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Pembrolizumab Shows Promising Activity in Small Cell Lung Cancer

Fuerst, Mark L.

doi: 10.1097/01.COT.0000559649.99110.77
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ATLANTA—Pembrolizumab shows promising antitumor activity with durable responses in patients with pretreated, advanced small cell lung cancer (SCLC), according to results from a pooled analysis of two clinical trials.

Up to 70 percent of patients with SCLC have advanced disease at diagnosis, and less than 2 percent of patients are still alive 5 years after diagnosis. SCLC comprises around 15 percent of diagnosed lung cancers and is strongly associated with smoking.

“Current treatment guidelines specify a variety of first- and second-line treatment options; however, for patients who require third-line therapy, there are no specific recommendations and prognosis is very poor,” said lead author Hyun Cheol Chung, MD, PhD, Professor at Yonsei Cancer Center, Yonsei University College of Medicine in Seoul, Republic of Korea, at the American Association for Cancer Research annual meeting (Abstract CT073). “Our findings show that pembrolizumab monotherapy can provide promising antitumor activity with durable clinical benefit and manageable toxicity in patients whose disease has progressed after two or more lines of prior therapy for advanced SCLC.”

Based on these findings, the FDA granted a priority review designation to a supplemental biologics license application for pembrolizumab as a treatment for patients with advanced SCLC whose disease has progressed following two or more prior lines of therapy. The FDA will likely make a decision on this application in June.

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KEYNOTE Studies

The researchers evaluated the safety and efficacy of the anti-PD-1 agent pembrolizumab as monotherapy in a pooled analysis of the SCLC cohorts from the KEYNOTE-028 and KEYNOTE-158 multicohort basket trials. All patients included in the analysis received at least two lines of prior therapy for advanced disease.

In the phase II KEYNOTE-158 basket study, patients with 10 tumor types plus microsatellite instability–high cancers, including advanced SCLC, were enrolled regardless of biomarker status. Patients were treated with pembrolizumab at 200 mg intravenously every 3 weeks for 2 years or until disease progression, unacceptable toxicity, or study withdrawal. Patients were followed up for survival.

The international, nonrandomized, multi-arm, phase Ib KEYNOTE-028 basket trial evaluated the safety and efficacy of pembrolizumab in patients with advanced solid tumors. Patients received 10 mg/kg of pembrolizumab every 2 weeks for 24 months or until progression, intolerable toxicity, physician decision to discontinue, or withdrawal of consent occurred.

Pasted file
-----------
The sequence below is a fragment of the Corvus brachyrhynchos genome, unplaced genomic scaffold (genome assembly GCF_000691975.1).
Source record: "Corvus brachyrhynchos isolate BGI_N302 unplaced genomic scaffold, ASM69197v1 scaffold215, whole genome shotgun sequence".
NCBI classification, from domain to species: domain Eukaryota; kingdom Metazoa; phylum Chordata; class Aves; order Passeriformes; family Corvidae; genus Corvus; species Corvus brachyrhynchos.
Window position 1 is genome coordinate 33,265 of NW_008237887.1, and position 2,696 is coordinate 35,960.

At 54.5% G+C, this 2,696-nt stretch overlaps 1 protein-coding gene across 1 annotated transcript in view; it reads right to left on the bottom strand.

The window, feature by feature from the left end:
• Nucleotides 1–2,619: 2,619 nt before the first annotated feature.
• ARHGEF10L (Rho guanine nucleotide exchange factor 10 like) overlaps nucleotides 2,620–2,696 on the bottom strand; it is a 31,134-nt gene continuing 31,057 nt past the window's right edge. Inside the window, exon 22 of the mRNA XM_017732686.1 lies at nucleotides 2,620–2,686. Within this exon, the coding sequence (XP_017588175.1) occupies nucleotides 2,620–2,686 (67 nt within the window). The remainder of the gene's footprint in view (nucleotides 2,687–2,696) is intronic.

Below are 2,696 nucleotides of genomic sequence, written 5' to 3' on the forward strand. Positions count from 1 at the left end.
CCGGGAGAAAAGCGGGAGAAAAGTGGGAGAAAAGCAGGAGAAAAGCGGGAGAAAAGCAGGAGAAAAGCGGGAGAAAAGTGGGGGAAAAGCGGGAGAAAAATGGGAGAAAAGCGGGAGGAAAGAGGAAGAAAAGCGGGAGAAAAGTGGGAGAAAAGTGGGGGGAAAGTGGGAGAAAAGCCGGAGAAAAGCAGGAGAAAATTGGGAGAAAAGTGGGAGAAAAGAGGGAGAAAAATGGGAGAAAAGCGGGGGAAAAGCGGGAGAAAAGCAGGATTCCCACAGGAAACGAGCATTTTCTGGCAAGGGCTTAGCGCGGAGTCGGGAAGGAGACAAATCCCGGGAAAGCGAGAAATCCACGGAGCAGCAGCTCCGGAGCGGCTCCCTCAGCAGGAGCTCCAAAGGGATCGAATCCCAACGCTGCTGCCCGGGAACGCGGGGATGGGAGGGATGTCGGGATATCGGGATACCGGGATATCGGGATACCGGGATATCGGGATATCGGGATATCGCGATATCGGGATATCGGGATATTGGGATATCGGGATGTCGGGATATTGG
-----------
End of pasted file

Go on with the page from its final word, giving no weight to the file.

Patients from KEYNOTE-028 were required to have PD-L1–positive tumors, but this was not the case for those in KEYNOTE-158.

Of 131 SCLC patients included in the two trials, Chung presented the results of 83 patients, median age 62 years, who were eligible for efficacy analyses. More than one-third (36%) of patients had received three or more lines of therapy.

In the pooled analysis, the objective response rate was 19.3 percent, which included two complete responses and 14 partial responses. The median duration of response was not reached at the time of analysis. Of the 16 responders, nine had responses lasting for at least 18 months.

After a median of 7.7 months of follow-up, the median progression-free survival (PFS) was 2 months and median overall survival (OS) was 7.7 months. At 12 months, PFS and OS were 17 percent and 34 percent, respectively, and at 24 months, PFS and OS were 13 and 21 percent, respectively.

“Our findings are particularly noteworthy given that data show that, historically, patients with SCLC in the third-line treatment setting have limited survival benefit, with a median duration of response of less than 2 months and median survival of around 2-3 months,” Chung said. “Our study shows that pembrolizumab monotherapy can provide durable clinical benefit with manageable toxicity in this hard-to-treat patient population.”

Fourteen of the 16 responders had PD-L1–positive tumors. “Given that the two studies differed slightly in their methods for assessing PD-L1–positivity, we did not seek to evaluate the role of PD-L1 in patient selection in this pooled analysis,” said Chung.

Overall, the adverse events noted were consistent with the safety profile of pembrolizumab and no new safety signals were identified. Chung added that 13 patients (10%) had a grade 3 treatment-related adverse event. Three patients had grade 5 treatment-related adverse events (intestinal ischemia, pneumonia, encephalopathy), and 21 percent of patients experienced an immune-related adverse event or infusion reaction. However, there were no grade 5 immune-related adverse events or infusion reactions.

In conclusion, Chung stated: “Pembrolizumab demonstrated promising antitumor activity in patients with advanced SCLC who had received two or more lines of prior therapy. Responses were durable, with the majority of patients estimated to have response duration of at least 18 months. No unexpected toxicities from pembrolizumab were observed.”

Limitations of the study include that it is a retrospective, exploratory, pooled analysis, and that the two trials were single-arm studies, Chung noted.

Pembrolizumab is also being explored in combination with etoposide and platinum-based chemotherapy in patients with newly diagnosed, extensive-stage SCLC in the ongoing phase III KEYNOTE-604 study.

Mark L. Fuerst is a contributing writer.

Copyright © 2019 Wolters Kluwer Health, Inc. All rights reserved.
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